Like an exquisite insect with a fleetingly brief lifespan, the Aldeburgh World Orchestra has been created as part of the 2012 Cultural Olympiad, and brings together young people from 35 countries across all five continents for a few intense weeks of rehearsal, tutoring and performances under the baton of Sir Mark Elder. And what a programme: all of it musically and emotionally challenging, a huge demand for any seasoned orchestra, let alone a freshly formed one whose players have only just met.

Britten’s Sinfonia da Requiem provided the perfect introduction to this astonishing project, both in its subject matter, as a powerful call for peace, and in its musical content: the extremely demanding brass parts, intricate flute solos and driving, energetic rhythms were themes that were repeated throughout the programme. The piece was written as a commission for the Japanese government to mark 2,600 years of the Mikado dynasty – given that it was 1940, it’s not hard to understand why Britten’s overtly Christian and pacifist offering was angrily rejected by the Japanese. After an initial thunderous brass and percussion opening, the first movement (Lacrymosa) with its insistently repeating rising theme was urgent and questioning, taking nothing for granted. There were one or two little moments in this work – and in the Stravinsky – where timing wasn't completely tight and entries were inaccurate, but given the short timespan in which this orchestra have been playing together, such slips were entirely forgiveable.

I find that youth orchestras sometimes fall into the trap of overdoing the volume, but this was notably absent this evening, when several loud passages were carefully balanced to give a good overall sound without blurring individual parts. The frantic Dies irae second movement, with its relentless brass grinding down all opposition, was one such moment, and another came in the huge dissonant chord that marks the climax of the Adagio of Mahler’s unfinished Tenth Symphony, when it was still possible to hear all the elements of the chord.

Mahler wrote his Tenth Symphony whilst dying, literally, of a broken heart, struck down by the discovery of his wife’s infidelity. The Aldeburgh World Orchestra approached this work with a lightness of touch, careful not to pile on the anguish, but letting Mahler’s lovely string-writing speak for itself. Again, we had heroic brass playing, with very long, high trumpet notes and some beautiful flutes, but this was really a piece for the string section, especially the violas who brought a gorgeous tone to their long opening theme.

Both Britten and Mahler’s pieces end on quiet introspection, but there was little of that in the second half of the concert, which began with the world première of At the Speed of Stillness by the young British composer Charlotte Bray. Beginning with a shimmering opening on harps and marimbas, this wonderful piece was restless, fidgety and unsettled, full of contrasts of timbre and rhythm. There were always several different things to listen to at once, such as Stravinsky-style percussive strings set against jittery flutes. In a structure that reflected Mahler’s piece, sudden big chords almost stop the perpetual motion, but not for long, and the restless opening is repeated, with the addition of a dancing double bass and piano part. That the audience at the Royal Albert Hall loved this work was clear from the rapturous applause Bray received.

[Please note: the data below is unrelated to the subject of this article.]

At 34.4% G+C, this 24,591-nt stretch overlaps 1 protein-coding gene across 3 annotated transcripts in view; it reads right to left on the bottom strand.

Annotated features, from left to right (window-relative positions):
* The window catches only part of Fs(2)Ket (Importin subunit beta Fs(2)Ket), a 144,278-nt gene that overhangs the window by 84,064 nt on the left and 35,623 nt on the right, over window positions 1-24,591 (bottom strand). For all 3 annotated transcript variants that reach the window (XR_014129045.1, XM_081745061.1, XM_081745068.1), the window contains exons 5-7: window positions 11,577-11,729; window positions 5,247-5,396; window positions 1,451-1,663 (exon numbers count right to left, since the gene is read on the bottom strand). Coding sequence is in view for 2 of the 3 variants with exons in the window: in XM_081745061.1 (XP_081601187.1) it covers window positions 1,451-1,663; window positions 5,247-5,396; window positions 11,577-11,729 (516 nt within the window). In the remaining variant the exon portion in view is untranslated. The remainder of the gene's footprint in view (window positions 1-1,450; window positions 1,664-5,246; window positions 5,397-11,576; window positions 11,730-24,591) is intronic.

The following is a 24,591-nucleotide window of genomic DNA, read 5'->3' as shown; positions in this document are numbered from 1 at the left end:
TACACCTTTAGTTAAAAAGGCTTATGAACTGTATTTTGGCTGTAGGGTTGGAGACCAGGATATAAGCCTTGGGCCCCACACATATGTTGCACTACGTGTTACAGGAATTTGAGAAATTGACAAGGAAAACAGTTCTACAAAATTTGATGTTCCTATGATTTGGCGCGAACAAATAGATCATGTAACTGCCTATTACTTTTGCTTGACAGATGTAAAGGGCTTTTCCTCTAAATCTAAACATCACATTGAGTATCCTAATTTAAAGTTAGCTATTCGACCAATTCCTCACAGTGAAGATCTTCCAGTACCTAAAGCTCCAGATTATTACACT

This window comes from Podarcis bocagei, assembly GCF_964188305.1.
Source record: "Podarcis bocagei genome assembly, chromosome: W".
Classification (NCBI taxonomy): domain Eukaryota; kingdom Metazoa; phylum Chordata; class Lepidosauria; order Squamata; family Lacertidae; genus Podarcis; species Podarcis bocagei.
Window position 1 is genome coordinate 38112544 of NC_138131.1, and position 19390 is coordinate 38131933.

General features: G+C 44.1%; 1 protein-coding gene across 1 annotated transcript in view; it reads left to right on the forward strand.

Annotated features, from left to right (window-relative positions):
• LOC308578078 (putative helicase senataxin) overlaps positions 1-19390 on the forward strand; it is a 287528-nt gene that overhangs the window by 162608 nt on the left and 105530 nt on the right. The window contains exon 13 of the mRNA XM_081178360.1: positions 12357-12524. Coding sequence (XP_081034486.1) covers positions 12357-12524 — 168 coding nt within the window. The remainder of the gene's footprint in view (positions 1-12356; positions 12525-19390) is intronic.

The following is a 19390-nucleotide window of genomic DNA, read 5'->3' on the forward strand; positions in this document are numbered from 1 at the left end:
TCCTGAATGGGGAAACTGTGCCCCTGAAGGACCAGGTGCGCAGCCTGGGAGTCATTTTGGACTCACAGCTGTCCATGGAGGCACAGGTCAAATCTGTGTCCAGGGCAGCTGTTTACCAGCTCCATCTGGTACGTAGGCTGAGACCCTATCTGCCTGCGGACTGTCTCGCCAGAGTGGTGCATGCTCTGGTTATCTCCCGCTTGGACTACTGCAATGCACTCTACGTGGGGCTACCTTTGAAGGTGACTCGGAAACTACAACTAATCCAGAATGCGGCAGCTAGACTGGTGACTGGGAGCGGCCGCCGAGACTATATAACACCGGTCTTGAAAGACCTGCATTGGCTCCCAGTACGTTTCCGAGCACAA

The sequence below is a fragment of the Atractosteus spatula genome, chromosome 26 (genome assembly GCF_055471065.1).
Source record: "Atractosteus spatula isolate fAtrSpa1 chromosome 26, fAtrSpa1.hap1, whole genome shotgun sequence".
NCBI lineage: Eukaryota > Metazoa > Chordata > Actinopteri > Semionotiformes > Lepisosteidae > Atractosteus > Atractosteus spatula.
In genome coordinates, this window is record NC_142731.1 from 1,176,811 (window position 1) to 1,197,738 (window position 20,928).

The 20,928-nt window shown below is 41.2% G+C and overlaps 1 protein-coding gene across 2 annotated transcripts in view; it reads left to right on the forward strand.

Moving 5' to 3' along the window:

Everything that I most enjoyed about the way the orchestra played the first three works came together in Stravinsky’s ballet The Rite of Spring. After a tantalisingly long pause, the famous high bassoon solo that opens the work was extraordinarily beautiful, and quite unlike the slaughtered beast effect that this moment usually evokes. Principal Tamsin Thorn took it at a leisurely pace that gave it a lilting, folk-like feel, and this was taken up by the other woodwind parts, both in the opening section and throughout the piece, such as in the alto flute and cor anglais duet.

The quieter moments of Stravinsky’s ballet were particularly effective this evening – the muted trumpets in the introduction to Part 2 were astonishingly quiet, creating a very spooky effect, and I enjoyed the cellos in the "Glorification of the Chosen One". As the work gathers momentum, there was always a sense of things still being under control, until finally the orchestra let themselves go in an intoxicating "Dance of the Chosen One" that closes the work. It was a wonderfully exciting moment, drawing the listener in to seek oblivion in the music, and the final solo flute flourish and crashing chord were timed to perfection. The cheers began almost before the notes had stopped.